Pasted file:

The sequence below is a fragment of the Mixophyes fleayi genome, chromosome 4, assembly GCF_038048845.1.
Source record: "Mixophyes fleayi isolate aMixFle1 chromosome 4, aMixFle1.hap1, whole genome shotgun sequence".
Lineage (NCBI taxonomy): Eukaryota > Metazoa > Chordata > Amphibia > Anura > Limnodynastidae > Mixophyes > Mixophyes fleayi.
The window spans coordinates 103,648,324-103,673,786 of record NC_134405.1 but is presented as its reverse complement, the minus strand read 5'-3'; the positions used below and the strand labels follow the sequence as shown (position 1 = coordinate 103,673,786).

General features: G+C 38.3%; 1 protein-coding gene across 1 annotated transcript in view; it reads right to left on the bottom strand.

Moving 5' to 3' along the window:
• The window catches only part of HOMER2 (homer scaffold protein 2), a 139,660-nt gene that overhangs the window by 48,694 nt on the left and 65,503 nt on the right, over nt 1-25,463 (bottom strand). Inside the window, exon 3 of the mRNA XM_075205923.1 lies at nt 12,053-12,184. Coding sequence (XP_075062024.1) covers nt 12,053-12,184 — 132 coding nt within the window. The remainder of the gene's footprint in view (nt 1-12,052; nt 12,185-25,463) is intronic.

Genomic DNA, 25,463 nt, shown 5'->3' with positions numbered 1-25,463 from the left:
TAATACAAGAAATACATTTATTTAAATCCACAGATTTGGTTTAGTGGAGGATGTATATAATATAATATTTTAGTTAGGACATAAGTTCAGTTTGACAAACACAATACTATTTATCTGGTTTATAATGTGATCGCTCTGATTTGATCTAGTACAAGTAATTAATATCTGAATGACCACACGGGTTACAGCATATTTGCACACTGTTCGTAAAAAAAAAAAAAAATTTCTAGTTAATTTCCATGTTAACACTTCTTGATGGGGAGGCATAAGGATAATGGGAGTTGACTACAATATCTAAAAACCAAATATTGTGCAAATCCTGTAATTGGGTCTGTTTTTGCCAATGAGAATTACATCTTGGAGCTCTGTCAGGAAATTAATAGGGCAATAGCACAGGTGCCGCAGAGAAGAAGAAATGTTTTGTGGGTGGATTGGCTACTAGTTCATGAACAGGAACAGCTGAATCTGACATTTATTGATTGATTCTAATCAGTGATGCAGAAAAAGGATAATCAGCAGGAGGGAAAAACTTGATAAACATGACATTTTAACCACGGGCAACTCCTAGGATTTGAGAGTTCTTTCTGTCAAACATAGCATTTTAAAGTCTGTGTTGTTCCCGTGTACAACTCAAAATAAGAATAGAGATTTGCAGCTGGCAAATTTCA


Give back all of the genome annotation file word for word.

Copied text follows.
The sequence below is a fragment of the Mixophyes fleayi genome, chromosome 4, assembly GCF_038048845.1.
Source record: "Mixophyes fleayi isolate aMixFle1 chromosome 4, aMixFle1.hap1, whole genome shotgun sequence".
Lineage (NCBI taxonomy): Eukaryota > Metazoa > Chordata > Amphibia > Anura > Limnodynastidae > Mixophyes > Mixophyes fleayi.
The window spans coordinates 103,648,324-103,673,786 of record NC_134405.1 but is presented as its reverse complement, the minus strand read 5'-3'; the positions used below and the strand labels follow the sequence as shown (position 1 = coordinate 103,673,786).

General features: G+C 38.3%; 1 protein-coding gene across 1 annotated transcript in view; it reads right to left on the bottom strand.

Moving 5' to 3' along the window:
• The window catches only part of HOMER2 (homer scaffold protein 2), a 139,660-nt gene that overhangs the window by 48,694 nt on the left and 65,503 nt on the right, over nt 1-25,463 (bottom strand). Inside the window, exon 3 of the mRNA XM_075205923.1 lies at nt 12,053-12,184. Coding sequence (XP_075062024.1) covers nt 12,053-12,184 — 132 coding nt within the window. The remainder of the gene's footprint in view (nt 1-12,052; nt 12,185-25,463) is intronic.

Genomic DNA, 25,463 nt, shown 5'->3' with positions numbered 1-25,463 from the left:
TAATACAAGAAATACATTTATTTAAATCCACAGATTTGGTTTAGTGGAGGATGTATATAATATAATATTTTAGTTAGGACATAAGTTCAGTTTGACAAACACAATACTATTTATCTGGTTTATAATGTGATCGCTCTGATTTGATCTAGTACAAGTAATTAATATCTGAATGACCACACGGGTTACAGCATATTTGCACACTGTTCGTAAAAAAAAAAAAAAATTTCTAGTTAATTTCCATGTTAACACTTCTTGATGGGGAGGCATAAGGATAATGGGAGTTGACTACAATATCTAAAAACCAAATATTGTGCAAATCCTGTAATTGGGTCTGTTTTTGCCAATGAGAATTACATCTTGGAGCTCTGTCAGGAAATTAATAGGGCAATAGCACAGGTGCCGCAGAGAAGAAGAAATGTTTTGTGGGTGGATTGGCTACTAGTTCATGAACAGGAACAGCTGAATCTGACATTTATTGATTGATTCTAATCAGTGATGCAGAAAAAGGATAATCAGCAGGAGGGAAAAACTTGATAAACATGACATTTTAACCACGGGCAACTCCTAGGATTTGAGAGTTCTTTCTGTCAAACATAGCATTTTAAAGTCTGTGTTGTTCCCGTGTACAACTCAAAATAAGAATAGAGATTTGCAGCTGGCAAATTTCA